Peter Sloterdijk discusses sphereology, atmo-terrorism, the foam city and ‘victory over the sun’
|December 11, 2009|
Not long ago, my husband was working on a plaster sculpture, and when he removed his rubber gloves, he saw that his gold ring had disappeared. I came to pick my husband up at his studio and discovered him pale, bleary-eyed, babbling. I found the ring, camouflaged on a patch of beige carpet, and my husband cried with relief.
Teleology Rises from the Grave
Stephen T. Asma
It turns out that there are a few different teleology traditions, but the Anglo-American conversation has been blithely unaware of all but the simplest. The simple and loud version is the “natural theology” tradition, which claims that adaptation in nature must be the result of a supreme Designer because chance alone cannot account for gills in water, lungs on land, complex eyes and cell flagella.
The Death of Romance in the Shadow of the Colossus
These are the two modalities through which you engage the world of Shadow of the Colossus: In the journey, you are the lost soul; in the encounter, you become the lover and the warrior, carried by your passions into mortal struggles with the Colossi. These guardian monsters, your adversaries, fill in the emotional frame established by your travels through the Forbidden Land.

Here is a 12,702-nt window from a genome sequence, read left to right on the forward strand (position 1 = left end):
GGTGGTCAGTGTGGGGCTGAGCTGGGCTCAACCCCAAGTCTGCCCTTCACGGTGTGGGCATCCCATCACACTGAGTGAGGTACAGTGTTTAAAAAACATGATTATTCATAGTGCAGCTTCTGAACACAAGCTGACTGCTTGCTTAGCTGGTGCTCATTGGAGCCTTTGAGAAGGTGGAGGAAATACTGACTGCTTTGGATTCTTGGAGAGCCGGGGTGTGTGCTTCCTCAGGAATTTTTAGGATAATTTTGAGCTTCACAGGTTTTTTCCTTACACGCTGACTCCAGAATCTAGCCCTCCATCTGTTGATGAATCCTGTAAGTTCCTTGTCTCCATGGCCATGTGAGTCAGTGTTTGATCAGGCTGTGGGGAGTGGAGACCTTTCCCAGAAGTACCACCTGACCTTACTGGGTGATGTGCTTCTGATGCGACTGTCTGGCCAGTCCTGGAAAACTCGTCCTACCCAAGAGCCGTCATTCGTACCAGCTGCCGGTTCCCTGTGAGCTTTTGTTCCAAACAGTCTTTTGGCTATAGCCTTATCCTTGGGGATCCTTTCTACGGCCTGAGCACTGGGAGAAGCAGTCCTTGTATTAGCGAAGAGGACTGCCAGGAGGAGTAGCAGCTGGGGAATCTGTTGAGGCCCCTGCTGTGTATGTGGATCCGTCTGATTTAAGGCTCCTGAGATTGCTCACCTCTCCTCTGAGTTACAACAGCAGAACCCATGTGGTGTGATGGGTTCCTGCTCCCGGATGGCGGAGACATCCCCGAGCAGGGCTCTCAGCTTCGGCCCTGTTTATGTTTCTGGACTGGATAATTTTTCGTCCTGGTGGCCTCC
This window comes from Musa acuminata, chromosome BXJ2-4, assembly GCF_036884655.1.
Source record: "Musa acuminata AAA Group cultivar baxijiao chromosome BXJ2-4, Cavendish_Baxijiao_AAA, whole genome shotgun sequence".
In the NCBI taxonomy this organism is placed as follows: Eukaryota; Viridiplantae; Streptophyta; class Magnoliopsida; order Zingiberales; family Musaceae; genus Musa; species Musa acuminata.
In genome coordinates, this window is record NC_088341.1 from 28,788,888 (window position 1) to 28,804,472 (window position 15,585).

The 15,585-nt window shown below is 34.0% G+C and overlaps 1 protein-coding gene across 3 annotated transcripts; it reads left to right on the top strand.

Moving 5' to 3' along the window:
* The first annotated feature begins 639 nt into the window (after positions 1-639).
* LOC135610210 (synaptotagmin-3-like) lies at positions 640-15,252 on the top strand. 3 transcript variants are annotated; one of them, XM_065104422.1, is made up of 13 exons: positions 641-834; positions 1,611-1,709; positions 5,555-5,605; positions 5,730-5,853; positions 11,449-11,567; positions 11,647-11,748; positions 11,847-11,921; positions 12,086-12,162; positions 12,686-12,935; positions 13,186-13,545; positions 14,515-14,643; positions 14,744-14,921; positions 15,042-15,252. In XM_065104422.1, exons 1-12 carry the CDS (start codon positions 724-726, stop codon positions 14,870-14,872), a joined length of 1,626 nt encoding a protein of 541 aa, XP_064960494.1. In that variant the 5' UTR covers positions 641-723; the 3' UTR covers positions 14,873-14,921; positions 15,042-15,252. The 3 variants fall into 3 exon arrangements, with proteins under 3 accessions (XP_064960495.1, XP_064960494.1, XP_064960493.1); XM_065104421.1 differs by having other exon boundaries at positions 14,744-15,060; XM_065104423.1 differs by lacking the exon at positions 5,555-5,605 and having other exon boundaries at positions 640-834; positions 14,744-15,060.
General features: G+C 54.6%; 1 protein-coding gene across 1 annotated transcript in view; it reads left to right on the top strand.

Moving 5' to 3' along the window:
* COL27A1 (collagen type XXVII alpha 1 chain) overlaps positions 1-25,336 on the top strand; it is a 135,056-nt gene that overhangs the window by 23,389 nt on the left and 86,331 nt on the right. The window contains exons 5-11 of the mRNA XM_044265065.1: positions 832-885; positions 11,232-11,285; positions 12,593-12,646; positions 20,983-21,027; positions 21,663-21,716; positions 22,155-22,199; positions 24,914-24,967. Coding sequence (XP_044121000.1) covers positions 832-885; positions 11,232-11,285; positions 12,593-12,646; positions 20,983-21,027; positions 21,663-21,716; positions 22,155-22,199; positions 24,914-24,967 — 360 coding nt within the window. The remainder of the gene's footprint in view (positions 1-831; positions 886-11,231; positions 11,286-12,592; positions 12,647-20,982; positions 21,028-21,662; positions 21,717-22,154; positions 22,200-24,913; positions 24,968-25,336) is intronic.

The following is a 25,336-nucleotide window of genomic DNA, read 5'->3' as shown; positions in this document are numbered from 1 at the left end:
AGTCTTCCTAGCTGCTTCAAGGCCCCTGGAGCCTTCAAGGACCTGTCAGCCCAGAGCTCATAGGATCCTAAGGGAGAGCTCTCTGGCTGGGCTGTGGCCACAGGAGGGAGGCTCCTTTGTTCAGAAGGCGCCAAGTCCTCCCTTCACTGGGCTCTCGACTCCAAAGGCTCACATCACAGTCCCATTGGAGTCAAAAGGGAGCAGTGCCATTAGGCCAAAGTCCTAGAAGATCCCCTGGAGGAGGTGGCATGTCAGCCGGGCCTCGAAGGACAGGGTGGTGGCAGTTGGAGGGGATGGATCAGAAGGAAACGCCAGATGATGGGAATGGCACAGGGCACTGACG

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Whether this satirical inscription on a Dutch innkeeper's sign upon which a burial ground was painted had for its object mankind in general, or the rulers of states in particular, who are insatiable of war, or merely the philosophers who dream this sweet dream, it is not for us to decide. But one condition the author of this essay wishes to lay down.
I dreamt last night that I was sharing a taxi with Putin from Moscow to Sheremetyevo airport. He was being very friendly and I could tell he liked me. I felt like a coward and a moral cretin for not saying anything critical that would cause him to not like me, and at the same time I kept trying to convince myself that there were strong pragmatic reasons for maintaining good relations, at least for now, as this would enable me to eventually write more revealingly about him.
Kebede proposes examining how the concept of time shapes Ethiopian identity and Ethiopia's relationship to modernity. He distinguishes between a cyclical conception of time and a teleological conception of time. In the cyclical conception of time, things change into what they are not, and then back again. We are always becoming what we were not. This means that those who are down may move up, and those who are up may move down.